Sunak’s commitment to NHS defended following reports he has private GP

Rishi Sunak is “passionate about the NHS”, a Cabinet colleague said after it emerged the Prime Minister is registered with a private GP practice.

The west London clinic where he is registered charges £250 for a half-hour consultation and guarantees that patients with urgent concerns are seen “on the day”, the Guardian reported.

Cabinet minister Chris Heaton-Harris would not comment on Mr Sunak’s healthcare arrangements but insisted he was committed to the NHS.

Asked if the NHS was safe in the hands of a Prime Minister who appears to use private GPs, Mr Heaton-Harris said Mr Sunak’s record showed his support for the health service.

Cabinet meeting
Chris Heaton-Harris backed Rishi Sunak’s record on the NHS (Stefan Rousseau/PA)

When Mr Sunak was chancellor he “made sure the NHS had the most money ever put into it” and as Prime Minister he worked with Jeremy Hunt to add “an extra £8 billion to what we are going to spend on the NHS”, he said.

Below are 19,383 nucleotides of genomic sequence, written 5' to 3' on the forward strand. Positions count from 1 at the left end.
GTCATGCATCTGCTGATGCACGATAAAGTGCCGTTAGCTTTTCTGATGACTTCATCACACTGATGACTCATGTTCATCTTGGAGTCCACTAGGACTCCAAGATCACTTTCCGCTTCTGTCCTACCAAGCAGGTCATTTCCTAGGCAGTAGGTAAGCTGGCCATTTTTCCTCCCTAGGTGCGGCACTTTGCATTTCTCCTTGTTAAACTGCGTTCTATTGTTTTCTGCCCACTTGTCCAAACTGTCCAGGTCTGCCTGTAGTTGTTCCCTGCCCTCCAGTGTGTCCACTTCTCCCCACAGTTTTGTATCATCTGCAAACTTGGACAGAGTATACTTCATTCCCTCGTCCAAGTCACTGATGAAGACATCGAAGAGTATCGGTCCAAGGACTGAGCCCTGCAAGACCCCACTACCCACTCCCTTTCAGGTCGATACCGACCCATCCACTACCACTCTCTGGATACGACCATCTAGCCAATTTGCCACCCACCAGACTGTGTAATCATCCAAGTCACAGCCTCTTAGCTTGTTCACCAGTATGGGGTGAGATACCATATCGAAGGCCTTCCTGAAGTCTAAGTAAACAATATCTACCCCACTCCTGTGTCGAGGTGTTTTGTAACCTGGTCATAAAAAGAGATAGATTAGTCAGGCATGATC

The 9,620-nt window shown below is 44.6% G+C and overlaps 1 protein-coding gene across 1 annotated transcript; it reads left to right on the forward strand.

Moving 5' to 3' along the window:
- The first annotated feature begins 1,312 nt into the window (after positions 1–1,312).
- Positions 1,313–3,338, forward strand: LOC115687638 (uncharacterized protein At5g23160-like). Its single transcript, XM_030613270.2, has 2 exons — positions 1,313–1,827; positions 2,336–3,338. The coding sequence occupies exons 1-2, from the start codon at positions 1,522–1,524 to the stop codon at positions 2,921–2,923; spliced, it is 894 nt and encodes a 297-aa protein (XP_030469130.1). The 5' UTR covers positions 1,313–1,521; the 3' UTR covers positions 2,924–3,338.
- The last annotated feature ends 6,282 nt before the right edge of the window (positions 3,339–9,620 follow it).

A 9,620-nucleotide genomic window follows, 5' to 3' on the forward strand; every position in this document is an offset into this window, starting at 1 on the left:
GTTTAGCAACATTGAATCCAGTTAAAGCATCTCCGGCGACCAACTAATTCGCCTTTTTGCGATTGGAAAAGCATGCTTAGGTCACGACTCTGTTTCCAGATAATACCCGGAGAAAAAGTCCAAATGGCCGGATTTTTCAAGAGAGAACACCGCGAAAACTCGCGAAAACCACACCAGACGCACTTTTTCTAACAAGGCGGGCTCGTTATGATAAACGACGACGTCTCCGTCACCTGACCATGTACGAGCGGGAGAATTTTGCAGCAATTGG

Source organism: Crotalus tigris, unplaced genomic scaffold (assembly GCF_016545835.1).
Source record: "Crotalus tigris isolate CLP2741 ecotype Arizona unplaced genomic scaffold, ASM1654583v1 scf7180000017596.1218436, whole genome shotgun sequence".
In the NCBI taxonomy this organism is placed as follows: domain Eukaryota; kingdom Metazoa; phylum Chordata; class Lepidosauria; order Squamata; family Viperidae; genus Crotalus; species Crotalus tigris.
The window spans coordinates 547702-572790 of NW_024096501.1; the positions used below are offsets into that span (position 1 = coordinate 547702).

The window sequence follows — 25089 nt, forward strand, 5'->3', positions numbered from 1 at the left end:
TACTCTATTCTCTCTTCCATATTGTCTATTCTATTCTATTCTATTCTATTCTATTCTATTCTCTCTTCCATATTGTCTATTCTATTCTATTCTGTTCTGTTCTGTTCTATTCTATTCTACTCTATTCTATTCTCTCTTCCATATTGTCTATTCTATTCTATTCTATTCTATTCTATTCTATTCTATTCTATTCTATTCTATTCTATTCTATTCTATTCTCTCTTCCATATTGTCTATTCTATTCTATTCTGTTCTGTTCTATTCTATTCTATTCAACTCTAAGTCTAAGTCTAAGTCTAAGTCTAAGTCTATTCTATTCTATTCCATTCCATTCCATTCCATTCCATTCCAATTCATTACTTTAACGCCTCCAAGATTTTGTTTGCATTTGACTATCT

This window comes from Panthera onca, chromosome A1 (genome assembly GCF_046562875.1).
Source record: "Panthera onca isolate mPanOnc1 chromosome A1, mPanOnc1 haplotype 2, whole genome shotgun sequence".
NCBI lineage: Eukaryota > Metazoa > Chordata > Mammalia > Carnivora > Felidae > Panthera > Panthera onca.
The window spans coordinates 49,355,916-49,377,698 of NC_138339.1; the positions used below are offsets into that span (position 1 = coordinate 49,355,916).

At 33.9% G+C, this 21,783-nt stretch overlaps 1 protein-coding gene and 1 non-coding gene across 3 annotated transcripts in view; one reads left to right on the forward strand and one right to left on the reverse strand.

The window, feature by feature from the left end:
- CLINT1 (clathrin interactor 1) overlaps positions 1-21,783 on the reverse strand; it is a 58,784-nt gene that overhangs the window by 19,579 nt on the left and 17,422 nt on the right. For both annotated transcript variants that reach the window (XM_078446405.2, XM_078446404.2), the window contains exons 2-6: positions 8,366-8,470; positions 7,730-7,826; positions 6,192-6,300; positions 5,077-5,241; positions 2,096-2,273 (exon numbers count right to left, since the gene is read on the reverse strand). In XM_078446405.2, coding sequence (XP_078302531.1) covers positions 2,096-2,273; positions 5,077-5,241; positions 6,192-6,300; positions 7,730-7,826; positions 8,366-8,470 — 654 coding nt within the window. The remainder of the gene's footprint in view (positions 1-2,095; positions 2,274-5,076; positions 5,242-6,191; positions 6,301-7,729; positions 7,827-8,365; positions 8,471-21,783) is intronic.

Questioned why Mr Sunak needed a private GP with all the money being pumped into the NHS, Northern Ireland Secretary Mr Heaton-Harris told Sky News: “I’m not going to get involved in individual cases in the slightest.

“I just know that he is a man who is passionate about the NHS and what it does for our country.”

Downing Street refused to comment on medical matters relating to the Prime Minister.

The Guardian reported that the private surgery, which it has not named, offers appointments in the evenings and at weekends, as well as consultations by email or phone that cost up to £150.

Patients can request home visits from doctors for which they are charged between £400 and £500, depending on the time and also charges up to £80 for prescriptions.

On Monday Mr Sunak, whose father was a GP while his mother ran a pharmacy, used a major speech to highlight his family links with the NHS.

He said: “I grew up in an NHS family. It’s in my blood.

“And as your Prime Minister, I will always protect an NHS free at the point of use.

“And that’s why, in a budget where we had to make savings overall, we didn’t cut the funding for health and social care, we increased it by £8 billion.

“So let no-one ever doubt our commitment to the brilliant men and women who work in our NHS.”